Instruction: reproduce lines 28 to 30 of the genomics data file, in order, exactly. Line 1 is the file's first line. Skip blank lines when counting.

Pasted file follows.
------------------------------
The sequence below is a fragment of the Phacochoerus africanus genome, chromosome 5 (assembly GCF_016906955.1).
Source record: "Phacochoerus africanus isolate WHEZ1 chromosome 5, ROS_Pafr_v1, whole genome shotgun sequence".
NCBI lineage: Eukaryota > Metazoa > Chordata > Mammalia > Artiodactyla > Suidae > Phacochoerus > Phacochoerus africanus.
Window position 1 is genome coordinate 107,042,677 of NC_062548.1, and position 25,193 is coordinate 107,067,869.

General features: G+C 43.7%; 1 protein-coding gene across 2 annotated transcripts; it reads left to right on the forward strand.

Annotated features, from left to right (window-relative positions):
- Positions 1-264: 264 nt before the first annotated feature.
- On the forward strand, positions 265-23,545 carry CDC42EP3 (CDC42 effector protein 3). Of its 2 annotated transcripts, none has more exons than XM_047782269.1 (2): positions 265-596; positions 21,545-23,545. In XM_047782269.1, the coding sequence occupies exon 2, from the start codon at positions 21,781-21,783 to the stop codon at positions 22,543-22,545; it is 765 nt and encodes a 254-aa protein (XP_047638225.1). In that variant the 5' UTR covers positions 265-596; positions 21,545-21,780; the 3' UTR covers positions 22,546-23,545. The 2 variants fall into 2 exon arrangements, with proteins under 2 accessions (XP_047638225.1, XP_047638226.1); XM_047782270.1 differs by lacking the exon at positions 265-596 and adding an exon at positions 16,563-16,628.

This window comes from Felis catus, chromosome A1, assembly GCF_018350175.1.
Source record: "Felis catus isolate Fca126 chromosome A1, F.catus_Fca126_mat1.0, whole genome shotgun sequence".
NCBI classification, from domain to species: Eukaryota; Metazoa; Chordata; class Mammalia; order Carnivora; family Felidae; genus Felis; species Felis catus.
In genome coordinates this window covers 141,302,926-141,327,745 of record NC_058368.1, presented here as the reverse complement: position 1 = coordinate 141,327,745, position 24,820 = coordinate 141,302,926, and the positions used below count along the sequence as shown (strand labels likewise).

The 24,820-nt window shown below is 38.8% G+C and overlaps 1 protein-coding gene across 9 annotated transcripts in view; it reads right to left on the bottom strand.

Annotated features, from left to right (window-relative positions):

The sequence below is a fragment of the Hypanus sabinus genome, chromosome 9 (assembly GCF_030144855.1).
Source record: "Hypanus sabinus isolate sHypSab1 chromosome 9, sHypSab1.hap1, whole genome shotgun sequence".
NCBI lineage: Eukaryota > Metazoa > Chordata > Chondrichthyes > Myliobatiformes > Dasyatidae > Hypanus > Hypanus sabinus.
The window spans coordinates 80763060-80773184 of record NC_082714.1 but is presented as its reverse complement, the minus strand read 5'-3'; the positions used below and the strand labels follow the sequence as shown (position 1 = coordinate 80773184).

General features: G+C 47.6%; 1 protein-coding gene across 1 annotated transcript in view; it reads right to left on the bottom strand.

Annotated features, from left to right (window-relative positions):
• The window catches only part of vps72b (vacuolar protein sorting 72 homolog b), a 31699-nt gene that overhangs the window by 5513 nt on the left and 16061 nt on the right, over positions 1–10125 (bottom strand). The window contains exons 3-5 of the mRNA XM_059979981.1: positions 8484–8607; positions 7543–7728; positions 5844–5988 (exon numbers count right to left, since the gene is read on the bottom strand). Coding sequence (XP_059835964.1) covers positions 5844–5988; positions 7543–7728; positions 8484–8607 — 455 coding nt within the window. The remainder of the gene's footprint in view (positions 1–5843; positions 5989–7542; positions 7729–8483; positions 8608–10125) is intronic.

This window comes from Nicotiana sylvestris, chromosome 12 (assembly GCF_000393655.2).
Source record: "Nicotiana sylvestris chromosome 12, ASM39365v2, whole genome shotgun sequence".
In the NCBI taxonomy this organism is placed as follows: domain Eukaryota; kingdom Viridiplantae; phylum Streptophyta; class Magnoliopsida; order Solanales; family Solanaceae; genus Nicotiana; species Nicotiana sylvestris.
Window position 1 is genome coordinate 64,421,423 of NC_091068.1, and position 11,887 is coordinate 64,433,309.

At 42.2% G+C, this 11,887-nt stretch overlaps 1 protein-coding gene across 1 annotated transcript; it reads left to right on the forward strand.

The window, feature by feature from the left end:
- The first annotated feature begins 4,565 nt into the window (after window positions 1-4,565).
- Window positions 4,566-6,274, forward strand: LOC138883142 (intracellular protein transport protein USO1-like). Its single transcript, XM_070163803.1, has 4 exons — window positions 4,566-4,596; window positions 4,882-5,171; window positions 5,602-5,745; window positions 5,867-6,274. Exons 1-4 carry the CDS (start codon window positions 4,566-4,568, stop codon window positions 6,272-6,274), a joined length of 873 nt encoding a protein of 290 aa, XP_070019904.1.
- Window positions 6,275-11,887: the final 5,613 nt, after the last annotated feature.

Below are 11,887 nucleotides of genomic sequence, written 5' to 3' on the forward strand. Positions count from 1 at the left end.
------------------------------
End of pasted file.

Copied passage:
- The first annotated feature begins 4,565 nt into the window (after window positions 1-4,565).
- Window positions 4,566-6,274, forward strand: LOC138883142 (intracellular protein transport protein USO1-like). Its single transcript, XM_070163803.1, has 4 exons — window positions 4,566-4,596; window positions 4,882-5,171; window positions 5,602-5,745; window positions 5,867-6,274. Exons 1-4 carry the CDS (start codon window positions 4,566-4,568, stop codon window positions 6,272-6,274), a joined length of 873 nt encoding a protein of 290 aa, XP_070019904.1.
- Window positions 6,275-11,887: the final 5,613 nt, after the last annotated feature.